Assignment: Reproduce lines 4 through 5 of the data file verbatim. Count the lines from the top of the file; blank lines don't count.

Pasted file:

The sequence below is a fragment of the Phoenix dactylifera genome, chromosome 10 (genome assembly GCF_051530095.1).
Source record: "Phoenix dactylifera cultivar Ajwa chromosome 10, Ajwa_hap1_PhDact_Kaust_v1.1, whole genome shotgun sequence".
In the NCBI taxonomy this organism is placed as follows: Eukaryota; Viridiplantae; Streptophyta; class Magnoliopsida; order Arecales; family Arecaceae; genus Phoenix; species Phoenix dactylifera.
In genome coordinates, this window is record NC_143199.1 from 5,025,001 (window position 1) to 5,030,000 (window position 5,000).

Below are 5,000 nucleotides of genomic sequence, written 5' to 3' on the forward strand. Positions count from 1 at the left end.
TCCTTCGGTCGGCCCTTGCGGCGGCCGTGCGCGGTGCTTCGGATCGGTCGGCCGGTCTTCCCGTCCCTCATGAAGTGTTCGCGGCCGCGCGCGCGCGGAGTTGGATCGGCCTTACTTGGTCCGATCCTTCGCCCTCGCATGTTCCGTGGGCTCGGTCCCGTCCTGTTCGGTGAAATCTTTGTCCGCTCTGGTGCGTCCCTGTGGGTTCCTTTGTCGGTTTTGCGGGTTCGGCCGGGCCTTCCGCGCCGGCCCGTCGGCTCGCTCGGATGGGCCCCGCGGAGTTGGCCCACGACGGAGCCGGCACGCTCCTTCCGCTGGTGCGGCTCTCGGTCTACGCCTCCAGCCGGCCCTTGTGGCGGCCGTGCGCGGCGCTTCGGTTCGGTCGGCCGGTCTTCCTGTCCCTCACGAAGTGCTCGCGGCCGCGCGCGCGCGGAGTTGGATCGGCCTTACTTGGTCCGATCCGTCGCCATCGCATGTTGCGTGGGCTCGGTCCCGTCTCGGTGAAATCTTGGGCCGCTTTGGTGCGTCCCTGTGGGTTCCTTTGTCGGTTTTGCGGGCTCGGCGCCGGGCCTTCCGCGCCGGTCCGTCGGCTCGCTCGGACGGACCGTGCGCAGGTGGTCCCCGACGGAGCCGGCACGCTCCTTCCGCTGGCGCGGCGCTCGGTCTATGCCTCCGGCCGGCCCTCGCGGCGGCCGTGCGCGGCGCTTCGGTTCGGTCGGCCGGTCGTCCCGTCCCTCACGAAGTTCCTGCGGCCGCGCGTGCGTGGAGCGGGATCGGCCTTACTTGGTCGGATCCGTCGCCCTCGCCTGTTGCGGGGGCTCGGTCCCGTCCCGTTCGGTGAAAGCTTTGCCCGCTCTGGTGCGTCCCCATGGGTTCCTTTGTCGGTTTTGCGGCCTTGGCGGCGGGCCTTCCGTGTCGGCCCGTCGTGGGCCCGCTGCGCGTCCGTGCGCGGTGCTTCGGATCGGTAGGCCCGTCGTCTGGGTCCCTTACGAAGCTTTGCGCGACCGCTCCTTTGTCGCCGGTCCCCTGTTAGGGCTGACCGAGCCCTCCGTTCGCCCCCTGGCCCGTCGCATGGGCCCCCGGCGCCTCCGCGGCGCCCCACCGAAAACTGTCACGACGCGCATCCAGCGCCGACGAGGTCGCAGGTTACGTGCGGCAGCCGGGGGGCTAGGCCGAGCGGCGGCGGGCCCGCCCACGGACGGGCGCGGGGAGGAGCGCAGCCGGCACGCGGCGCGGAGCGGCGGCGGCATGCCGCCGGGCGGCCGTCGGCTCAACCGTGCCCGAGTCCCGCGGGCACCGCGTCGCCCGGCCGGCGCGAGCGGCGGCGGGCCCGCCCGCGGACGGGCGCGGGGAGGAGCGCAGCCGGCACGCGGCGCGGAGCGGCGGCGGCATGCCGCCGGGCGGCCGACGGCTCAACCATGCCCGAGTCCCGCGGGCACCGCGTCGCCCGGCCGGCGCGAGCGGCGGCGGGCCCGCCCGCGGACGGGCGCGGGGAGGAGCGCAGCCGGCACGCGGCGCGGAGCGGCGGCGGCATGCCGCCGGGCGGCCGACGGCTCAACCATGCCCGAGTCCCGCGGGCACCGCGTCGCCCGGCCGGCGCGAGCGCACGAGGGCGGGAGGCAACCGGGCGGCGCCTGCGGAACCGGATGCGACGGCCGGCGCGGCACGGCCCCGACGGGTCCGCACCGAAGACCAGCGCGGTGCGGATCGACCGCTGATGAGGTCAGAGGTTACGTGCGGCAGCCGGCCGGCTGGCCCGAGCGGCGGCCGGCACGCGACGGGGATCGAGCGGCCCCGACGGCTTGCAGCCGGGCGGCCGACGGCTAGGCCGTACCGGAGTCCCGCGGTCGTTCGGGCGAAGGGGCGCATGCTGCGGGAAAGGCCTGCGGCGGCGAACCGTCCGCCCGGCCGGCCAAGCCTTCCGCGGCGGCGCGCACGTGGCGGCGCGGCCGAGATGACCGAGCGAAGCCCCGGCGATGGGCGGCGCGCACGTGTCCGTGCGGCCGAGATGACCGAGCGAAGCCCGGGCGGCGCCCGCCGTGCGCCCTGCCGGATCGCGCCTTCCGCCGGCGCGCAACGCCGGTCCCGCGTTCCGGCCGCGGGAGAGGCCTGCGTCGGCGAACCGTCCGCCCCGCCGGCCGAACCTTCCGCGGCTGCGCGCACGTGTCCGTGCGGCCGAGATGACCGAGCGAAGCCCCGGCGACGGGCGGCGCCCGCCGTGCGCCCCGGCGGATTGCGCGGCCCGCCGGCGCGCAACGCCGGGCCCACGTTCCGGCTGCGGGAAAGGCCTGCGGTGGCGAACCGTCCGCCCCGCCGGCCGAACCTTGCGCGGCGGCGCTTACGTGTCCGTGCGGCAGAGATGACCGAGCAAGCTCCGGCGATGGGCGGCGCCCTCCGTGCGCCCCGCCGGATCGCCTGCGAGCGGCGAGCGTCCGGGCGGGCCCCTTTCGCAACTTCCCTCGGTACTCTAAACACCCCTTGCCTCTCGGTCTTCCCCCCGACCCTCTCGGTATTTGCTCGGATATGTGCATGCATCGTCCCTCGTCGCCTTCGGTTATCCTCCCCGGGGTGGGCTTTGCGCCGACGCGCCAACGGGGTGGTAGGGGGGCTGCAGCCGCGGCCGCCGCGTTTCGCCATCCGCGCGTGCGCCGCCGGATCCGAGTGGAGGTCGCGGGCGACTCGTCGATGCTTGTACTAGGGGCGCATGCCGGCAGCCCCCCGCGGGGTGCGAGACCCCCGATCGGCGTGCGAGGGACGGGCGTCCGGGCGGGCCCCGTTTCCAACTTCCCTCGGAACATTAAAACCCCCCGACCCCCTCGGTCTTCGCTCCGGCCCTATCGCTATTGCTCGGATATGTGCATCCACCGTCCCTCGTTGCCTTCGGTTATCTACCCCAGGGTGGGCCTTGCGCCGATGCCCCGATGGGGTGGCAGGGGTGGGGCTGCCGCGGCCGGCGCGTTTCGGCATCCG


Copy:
In genome coordinates, this window is record NC_143199.1 from 5,025,001 (window position 1) to 5,030,000 (window position 5,000).

Below are 5,000 nucleotides of genomic sequence, written 5' to 3' on the forward strand. Positions count from 1 at the left end.